It is the moment the Jewish people acquired its name. Nothing could have been more unexpected or mysterious. Jacob is about to meet the brother he had not seen for 22 years – Esau, the man who had once vowed to kill him. Alone and afraid at the dead of night, he is assaulted by an unnamed stranger. They wrestle. Time passes. Dawn is about to break:
Then the man said, “Let me go, for it is daybreak.”
But Jacob replied, “I will not let you go until you bless me.”
The man asked him, “What is your name?”
“Jacob,” he answered.
Then the man said, “Your name will no longer be Jacob, but Israel, because you have struggled with God and with men and have overcome.”
So the people Israel acquired its name, surely the strangest and most haunting in all the religious experience of mankind.
Religion, faith, spirituality – these words conjure up many ideas and associations: peace, serenity, inwardness, meditation, calm, acceptance, bliss. Often faith has been conceived as an alternative reality, a “haven in a heartless world,” an escape from the strife and conflict of everyday life. There is much to be said for this idea. But it is not Judaism.
Judaism is not an escape from the world but an engagement with the world. It is not “the opium of the people,” as Karl Marx once called religion. It does not anaesthetise us to the pains and apparent injustices of life. It does not reconcile us to suffering. It asks us to play our part in the most daunting undertaking ever asked by God of mankind: to construct relationships, communities, and ultimately a society, that will become homes for the Divine presence. And that means wrestling with God and with men and refusing to give up or despair.
Wrestling with God: that is what Moses and the prophets did. They said, in effect: God, your demands are great but we human beings are small. We try, but often we fail. We make mistakes. We have moments of weakness. You are right: we have much to feel bad about in our lives. But we are your children. You made us. You chose us. So forgive us. And God forgives. Judaism is a religion of repentance and confession, but it is not a religion of guilt.
Wrestling with men: since the days of Abraham, to be a Jew is to be an iconoclast. We challenge the idols of the age, whatever the idols, whatever the age. Sometimes it meant wrestling with idolatry, superstition, paganism, magic, astrology, primitive beliefs. At other times it means wrestling with secularism, materialism, consumerism. There were times, in the Middle Ages, when Europe was largely illiterate and Jews alone practised universal education. There were others – the twentieth century, for example – when Jews became the targets of Fascism and Communism, systems that worshipped power and desecrated the dignity of the individual. Judaism is a religion of protest – the counter-voice in the conversation of mankind.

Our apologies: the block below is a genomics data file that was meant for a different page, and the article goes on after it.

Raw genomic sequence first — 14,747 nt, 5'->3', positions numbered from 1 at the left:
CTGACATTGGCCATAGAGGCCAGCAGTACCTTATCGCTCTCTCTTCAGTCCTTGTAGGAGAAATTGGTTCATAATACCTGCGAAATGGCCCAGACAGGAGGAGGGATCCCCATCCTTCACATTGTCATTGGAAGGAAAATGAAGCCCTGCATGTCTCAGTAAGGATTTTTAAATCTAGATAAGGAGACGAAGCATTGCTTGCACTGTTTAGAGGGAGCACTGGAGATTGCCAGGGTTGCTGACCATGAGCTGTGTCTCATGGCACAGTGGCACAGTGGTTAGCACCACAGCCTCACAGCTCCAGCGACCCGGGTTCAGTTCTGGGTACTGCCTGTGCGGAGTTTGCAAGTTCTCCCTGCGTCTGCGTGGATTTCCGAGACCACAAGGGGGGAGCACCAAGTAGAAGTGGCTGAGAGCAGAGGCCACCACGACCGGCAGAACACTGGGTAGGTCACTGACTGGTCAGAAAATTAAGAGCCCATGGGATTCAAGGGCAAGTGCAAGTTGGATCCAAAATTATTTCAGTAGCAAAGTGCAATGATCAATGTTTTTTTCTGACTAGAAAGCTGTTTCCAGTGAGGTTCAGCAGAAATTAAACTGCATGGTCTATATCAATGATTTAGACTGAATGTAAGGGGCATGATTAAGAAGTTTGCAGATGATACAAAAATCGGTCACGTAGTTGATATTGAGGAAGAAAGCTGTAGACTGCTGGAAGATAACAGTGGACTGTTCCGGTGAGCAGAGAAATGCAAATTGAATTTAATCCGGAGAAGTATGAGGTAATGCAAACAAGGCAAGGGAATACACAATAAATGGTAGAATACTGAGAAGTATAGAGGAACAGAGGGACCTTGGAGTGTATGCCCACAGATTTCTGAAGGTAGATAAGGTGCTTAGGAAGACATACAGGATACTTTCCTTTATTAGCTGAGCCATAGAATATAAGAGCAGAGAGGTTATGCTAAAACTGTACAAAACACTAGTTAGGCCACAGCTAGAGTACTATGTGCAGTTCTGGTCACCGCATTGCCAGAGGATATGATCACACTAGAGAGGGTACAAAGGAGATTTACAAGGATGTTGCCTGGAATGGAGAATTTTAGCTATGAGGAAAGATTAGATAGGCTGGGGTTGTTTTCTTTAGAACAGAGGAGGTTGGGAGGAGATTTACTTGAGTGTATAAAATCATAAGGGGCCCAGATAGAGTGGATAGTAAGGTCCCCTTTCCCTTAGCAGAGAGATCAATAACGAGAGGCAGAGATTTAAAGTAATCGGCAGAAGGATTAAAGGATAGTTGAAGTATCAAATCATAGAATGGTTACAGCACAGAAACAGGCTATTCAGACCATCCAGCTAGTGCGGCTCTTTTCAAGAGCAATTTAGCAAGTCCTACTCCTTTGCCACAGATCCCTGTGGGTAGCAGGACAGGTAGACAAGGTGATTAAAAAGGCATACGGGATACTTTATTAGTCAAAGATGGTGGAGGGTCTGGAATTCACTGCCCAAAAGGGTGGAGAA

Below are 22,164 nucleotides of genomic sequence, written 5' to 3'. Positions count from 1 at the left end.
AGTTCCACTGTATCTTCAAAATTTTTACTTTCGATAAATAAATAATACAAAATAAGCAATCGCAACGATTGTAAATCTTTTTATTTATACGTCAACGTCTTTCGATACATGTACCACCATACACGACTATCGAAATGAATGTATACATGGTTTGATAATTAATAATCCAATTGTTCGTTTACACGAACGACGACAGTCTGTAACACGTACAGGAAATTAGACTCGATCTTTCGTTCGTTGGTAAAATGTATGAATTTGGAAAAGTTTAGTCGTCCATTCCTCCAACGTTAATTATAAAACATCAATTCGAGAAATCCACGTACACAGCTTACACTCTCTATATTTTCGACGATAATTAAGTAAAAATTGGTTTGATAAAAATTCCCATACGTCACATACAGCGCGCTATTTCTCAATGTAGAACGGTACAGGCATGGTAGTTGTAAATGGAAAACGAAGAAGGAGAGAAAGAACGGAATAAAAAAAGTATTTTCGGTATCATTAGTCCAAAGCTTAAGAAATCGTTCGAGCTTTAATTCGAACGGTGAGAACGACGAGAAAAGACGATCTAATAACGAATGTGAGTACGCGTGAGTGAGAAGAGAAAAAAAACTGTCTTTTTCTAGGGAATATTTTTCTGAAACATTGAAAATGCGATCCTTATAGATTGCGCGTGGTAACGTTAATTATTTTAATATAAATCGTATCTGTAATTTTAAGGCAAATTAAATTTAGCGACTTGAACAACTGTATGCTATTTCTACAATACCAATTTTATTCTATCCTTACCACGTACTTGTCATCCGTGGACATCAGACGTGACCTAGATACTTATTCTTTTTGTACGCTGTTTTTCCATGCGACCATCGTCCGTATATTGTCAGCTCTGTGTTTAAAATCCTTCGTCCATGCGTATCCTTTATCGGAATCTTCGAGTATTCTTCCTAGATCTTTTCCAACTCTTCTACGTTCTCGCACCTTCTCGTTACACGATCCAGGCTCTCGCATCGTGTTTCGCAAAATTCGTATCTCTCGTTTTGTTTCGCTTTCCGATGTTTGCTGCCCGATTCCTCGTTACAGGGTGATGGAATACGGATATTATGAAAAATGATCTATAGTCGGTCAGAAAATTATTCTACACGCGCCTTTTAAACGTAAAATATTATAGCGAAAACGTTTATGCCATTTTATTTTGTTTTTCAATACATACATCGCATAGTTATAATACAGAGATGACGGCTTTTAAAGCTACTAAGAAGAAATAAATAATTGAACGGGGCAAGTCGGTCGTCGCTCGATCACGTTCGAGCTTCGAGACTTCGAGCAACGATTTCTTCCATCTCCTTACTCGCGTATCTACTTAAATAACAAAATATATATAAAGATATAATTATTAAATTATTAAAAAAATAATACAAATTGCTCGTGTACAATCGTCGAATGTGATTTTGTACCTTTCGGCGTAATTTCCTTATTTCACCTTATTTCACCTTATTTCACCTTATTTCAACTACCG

Jacob is not Abraham or Isaac. Abraham symbolises faith as love. Abraham loved God so much he was willing to leave his land, home and father’s house to follow him to an unknown land. He loved people so much that he treated passing strangers as if they were angels (the irony is: they were angels. Often people become what we see them as. Treat people like enemies and they become enemies. Treat them as friends and they become friends). Abraham dies “at a good age, old and satisfied.” A life of love is serene. Abraham was serene.
Isaac is faith as fear, reverence, awe. He was the child who was nearly sacrificed. He remains the most shadowy of the patriarchs. His life was simple, his manner quiet, his demeanour undemonstrative. Often we find him doing exactly what his father did. His is faith as tradition, reverence for the past, continuity. Isaac was a bridge between the generations. Simple, self-contained, pure: that is Isaac.
But Jacob is faith as struggle. Often his life seemed to be a matter of escaping one danger into another. He flees from his vengeful brother only to find himself at the mercy of deceptive Laban. He escapes from Laban only to encounter Esau marching to meet him with a force of four hundred men. He emerges from that meeting unscathed, only to be plunged into the drama of the conflict between Joseph and his other sons, which caused him great grief. Alone among the patriarchs, he dies in exile. Jacob wrestles, as his descendants – the children of Israel – continue to wrestle with a world that never seems to grant us peace.
Yet Jacob never gives up and is never defeated. He is the man whose greatest religious experiences occur when he is alone, at night, and far from home. Jacob wrestles with the angel of destiny and inner conflict and says, “I will not let you go until you bless me.” That is how he rescues hope from catastrophe – as Jews have always done. Their darkest nights have always been preludes to their most creative dawns.
Zis schver zu sein a Yid, they used to say. “It’s hard to be a Jew.” In some ways, it still is. It is not easy to face our fears and wrestle with them, refusing to let go until we have turned them into renewed strength and blessing.
But speaking personally, I would have it no other way. Judaism is not faith as illusion, seeing the world through rose-tinted lenses as we would wish it to be. It is faith as relentless honesty, seeing evil as evil and fighting it in the name of life, and good, and God. That is our vocation. It remains a privilege to carry Jacob’s destiny, Israel’s name.
Maurice was a visionary philanthropist. Vivienne was a woman of the deepest humility.
Together, they were a unique partnership of dedication and grace, for whom living was giving.